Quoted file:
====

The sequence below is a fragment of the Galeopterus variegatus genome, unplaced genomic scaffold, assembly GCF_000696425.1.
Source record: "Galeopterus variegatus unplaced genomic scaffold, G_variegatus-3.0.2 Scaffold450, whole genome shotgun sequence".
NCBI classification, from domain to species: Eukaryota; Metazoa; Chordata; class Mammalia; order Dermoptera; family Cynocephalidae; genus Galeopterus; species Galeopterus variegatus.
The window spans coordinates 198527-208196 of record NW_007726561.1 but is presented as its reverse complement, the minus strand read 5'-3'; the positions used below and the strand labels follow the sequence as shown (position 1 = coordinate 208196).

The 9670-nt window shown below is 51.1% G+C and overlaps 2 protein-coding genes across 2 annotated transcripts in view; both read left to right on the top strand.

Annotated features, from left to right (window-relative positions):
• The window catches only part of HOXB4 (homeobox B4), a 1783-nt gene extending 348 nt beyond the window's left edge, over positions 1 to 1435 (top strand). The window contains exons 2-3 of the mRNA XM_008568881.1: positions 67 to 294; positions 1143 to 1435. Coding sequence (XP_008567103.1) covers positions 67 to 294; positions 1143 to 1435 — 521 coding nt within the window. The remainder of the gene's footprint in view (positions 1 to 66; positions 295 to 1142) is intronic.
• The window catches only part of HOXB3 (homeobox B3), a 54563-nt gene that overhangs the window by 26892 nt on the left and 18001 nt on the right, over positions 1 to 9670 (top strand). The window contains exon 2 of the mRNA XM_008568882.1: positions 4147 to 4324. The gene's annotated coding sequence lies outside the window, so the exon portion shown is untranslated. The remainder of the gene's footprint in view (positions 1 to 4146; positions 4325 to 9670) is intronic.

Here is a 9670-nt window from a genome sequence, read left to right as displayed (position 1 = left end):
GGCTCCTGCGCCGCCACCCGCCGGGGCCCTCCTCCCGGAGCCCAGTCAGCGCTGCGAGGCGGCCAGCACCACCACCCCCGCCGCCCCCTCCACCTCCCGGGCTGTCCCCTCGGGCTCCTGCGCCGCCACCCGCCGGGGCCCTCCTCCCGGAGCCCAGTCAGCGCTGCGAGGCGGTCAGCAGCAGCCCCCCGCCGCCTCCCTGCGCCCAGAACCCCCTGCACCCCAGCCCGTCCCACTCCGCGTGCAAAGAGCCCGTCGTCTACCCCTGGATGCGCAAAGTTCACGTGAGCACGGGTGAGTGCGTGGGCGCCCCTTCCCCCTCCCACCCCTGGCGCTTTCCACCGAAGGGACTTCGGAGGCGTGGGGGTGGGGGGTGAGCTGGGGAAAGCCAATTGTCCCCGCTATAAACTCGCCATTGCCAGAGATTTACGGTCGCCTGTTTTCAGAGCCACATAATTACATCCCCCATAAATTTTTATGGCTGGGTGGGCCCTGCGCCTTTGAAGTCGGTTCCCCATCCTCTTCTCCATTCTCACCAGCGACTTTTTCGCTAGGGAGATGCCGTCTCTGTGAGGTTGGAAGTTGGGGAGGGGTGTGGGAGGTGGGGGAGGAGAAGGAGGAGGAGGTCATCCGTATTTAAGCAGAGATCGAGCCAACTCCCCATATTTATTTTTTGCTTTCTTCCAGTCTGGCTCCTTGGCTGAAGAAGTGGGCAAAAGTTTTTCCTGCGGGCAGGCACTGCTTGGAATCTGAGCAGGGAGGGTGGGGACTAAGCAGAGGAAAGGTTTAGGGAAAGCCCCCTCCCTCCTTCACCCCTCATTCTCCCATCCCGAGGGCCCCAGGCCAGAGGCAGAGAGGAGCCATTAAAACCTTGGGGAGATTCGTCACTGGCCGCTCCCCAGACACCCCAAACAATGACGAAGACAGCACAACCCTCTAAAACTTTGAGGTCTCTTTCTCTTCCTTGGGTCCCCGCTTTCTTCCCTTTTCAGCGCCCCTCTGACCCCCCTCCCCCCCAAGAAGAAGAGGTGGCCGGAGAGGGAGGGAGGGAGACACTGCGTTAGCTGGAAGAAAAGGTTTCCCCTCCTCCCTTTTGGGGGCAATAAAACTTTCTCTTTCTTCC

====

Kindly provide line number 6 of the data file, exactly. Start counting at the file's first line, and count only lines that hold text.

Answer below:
Annotated features, from left to right (window-relative positions):